Norway — Books as far as the eye can see.

I read a lot of books. Aside from a brief fanfic stint in my early teens, I’ve largely left writing one to the experts. I don’t have the time, the original ideas, or the patience to put thoughts to paper and then see it through to an actual published book. Hats off to the people who do, though, we wouldn’t all be here listening to me blather on about books if you didn’t.

All that said, though, I know at least at a basic level what it takes to go from a Word document of jumbled plot points, character sheets, place descriptions, and hand drawn maps to succeeding (or, more probably, failing) at getting something published. It takes up-front money, a lot of patience, and a lot of luck. Publishers don’t like to take chances on things that seem too out-of-the-ordinary, and so a lot of truly valuable books die on the vine. Sometimes a book gets published and then, for any number of reasons, goes overlooked by the general public and the author is politely shown the door by the agency, even if what they’ve published is valuable. Let’s not get into the gamble that is publishing a book (or, several books as it usually takes) and then actually making money from doing so. Or, heaven forbid, making enough money to live off of. Perish the thought.

I ran into a little factoid on Reddit a few weeks/months/I don’t remember how long ago about Norway that I didn’t know before. Perhaps people who are more worldly than I am already knew this, but I am only mortal and can’t get to all the places I would like to visit in my lifetime on a part-time library aide paycheck. Norway is actually extremely friendly, extremely positive, and extremely supportive of authors, books, and reading. The single factoid I ran across that led me on this journey of discovery was that Norway’s Arts Council actually purchases 1,000 copies of every Norwegian book published and donates them to libraries across their country. The idea behind this is to encourage Norwegian authors to publish books, to safeguard Norwegian cultural items, and to provide authors something of a reliable wage for their efforts. Being a library worker myself and seeing how poorly libraries in America are treated in terms of funding and demands, the idea that the nation is so supportive of libraries and authors is phenomenal.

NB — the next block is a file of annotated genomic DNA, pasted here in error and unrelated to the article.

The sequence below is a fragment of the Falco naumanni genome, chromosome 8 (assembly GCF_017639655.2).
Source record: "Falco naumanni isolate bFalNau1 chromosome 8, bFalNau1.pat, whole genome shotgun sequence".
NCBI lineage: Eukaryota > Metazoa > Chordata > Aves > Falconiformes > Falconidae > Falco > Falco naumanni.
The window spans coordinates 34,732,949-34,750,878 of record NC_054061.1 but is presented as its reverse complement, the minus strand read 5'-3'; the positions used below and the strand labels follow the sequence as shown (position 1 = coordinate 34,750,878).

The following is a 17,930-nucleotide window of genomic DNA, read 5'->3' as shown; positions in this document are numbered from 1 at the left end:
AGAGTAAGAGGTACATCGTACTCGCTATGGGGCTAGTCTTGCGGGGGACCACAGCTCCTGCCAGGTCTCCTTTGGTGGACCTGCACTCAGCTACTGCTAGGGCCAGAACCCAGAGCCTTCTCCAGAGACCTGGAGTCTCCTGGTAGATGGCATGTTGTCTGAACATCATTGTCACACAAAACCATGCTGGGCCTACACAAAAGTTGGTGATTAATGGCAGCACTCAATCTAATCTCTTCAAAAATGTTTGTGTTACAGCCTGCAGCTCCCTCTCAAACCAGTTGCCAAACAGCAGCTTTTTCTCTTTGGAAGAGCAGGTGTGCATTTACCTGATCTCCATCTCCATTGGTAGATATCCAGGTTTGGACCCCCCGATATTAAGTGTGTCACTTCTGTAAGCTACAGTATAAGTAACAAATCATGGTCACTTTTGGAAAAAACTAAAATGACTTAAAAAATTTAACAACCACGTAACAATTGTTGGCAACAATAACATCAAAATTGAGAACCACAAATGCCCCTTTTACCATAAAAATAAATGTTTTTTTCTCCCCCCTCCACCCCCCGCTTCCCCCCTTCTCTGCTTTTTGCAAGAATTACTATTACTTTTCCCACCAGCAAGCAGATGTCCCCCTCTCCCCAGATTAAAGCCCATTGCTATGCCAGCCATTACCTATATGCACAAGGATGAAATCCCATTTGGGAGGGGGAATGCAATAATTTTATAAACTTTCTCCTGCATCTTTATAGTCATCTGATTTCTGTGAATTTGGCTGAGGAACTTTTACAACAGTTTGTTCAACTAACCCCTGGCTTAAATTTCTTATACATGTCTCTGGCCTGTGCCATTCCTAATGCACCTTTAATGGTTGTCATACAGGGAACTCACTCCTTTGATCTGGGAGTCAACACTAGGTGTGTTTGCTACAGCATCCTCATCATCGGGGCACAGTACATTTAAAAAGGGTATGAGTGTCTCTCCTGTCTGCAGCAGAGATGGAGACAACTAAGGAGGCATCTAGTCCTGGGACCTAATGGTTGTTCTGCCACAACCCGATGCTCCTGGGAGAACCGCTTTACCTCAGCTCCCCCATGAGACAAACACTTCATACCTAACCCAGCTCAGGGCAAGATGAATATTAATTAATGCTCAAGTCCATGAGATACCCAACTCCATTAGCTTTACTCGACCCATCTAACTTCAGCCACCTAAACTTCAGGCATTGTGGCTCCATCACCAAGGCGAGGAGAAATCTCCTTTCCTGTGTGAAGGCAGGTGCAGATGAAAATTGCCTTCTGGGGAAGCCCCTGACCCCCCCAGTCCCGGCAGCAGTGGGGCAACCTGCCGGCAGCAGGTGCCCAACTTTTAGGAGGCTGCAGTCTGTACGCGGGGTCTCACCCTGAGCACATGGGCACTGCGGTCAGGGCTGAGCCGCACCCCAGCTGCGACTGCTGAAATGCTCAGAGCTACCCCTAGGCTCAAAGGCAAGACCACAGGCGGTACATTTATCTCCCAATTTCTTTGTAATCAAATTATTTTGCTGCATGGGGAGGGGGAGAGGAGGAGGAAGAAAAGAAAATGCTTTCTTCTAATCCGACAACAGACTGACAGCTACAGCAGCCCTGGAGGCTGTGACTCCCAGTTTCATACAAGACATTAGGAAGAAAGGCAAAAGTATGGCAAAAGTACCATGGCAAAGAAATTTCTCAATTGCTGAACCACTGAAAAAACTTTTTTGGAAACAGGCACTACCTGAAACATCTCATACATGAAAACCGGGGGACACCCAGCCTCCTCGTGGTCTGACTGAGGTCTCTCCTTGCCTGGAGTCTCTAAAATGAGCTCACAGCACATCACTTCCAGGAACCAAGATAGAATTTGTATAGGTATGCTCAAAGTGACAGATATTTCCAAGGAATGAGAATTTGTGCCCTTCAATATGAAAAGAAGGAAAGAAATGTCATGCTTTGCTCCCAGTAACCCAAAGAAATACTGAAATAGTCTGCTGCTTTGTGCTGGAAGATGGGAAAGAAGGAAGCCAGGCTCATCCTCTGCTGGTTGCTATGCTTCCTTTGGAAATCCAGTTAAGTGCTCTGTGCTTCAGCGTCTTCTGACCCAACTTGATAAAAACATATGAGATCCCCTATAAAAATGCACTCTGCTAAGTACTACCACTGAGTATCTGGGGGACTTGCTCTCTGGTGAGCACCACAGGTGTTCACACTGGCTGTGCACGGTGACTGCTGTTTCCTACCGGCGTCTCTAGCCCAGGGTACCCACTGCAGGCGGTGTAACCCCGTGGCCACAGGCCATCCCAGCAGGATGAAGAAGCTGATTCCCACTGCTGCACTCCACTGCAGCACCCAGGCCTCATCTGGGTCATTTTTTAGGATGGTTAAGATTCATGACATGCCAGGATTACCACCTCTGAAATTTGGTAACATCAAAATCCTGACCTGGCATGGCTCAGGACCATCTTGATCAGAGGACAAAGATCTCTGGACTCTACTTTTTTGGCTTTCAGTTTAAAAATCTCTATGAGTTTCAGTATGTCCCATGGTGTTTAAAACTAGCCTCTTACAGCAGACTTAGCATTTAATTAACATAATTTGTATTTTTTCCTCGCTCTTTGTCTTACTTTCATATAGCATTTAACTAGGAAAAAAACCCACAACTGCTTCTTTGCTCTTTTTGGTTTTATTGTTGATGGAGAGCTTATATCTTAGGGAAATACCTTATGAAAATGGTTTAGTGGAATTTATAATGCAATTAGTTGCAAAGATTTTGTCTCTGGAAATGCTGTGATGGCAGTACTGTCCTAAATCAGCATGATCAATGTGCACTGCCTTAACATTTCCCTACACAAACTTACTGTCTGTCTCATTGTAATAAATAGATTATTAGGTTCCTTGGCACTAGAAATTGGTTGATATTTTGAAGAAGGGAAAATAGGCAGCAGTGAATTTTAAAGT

Some additional pro-book factoids about Norway I uncovered include that it boasts a 100% adult literacy level, 93% of adults in Norway report reading at least one book last year, and 40% of those having read more than 10. When compared with the literacy rate in the United States (79% as of last year) or the number of adults who read just a single book in a year (72% in 2018, I was unable to locate statistics for 2019) I found those statistics fascinating, inspiring, and encouraging. At my small library, movies and video games are checked out far more than a book, any book at all. As someone who really loves reading and who tries to encourage everyone to read, it’s somewhat disheartening to see. I just want people to enjoy my hobby, man.

Another super interesting literacy-forward factoid about Norway is that there are so many books, bookshops, and book-minded people there that there are many small towns that boast more books than people. Mundal, in western Norway, has a population of 280 people (you really have to love your neighbors there), but contains more than 150,000 books. Free libraries, book shelves, and book shops line its streets. Most books sold in this town are used, as the residents believe strongly in preserving old books in an increasingly digital age. As someone who almost exclusively buys used books, this is an effort I support.

So, I suppose in closing, if you want to visit someplace as bookish as you are, consider Norway. If Norway wants to sponsor me doing a travelogue from your beautiful country, call me! 🙂

Source links, for additional reading:

Why Norway is the best place in the world to be a writer

The scintillating Norwegian publishing scene

Book towns are made for book lovers

This picturesque Norwegian town has so many more books than residents that roadside libraries and bookshelves line the streets

Why I’m interested in The Pavement Bookworm, and you should be too.

In my quest for more blog material, I stumbled on an Instagram photo posted by @thediaryofaclassteacher with a guy sitting on a curb in South Africa, a stack of books at his side, and the caption claiming that he reviews books for anyone passing by who’s interested. I, a born-and-bred internet skeptic, thought to myself, “nahhhh this photo’s either staged or misrepresented or something“. You should always be wary of something you read on the internet, but maybe not in this case.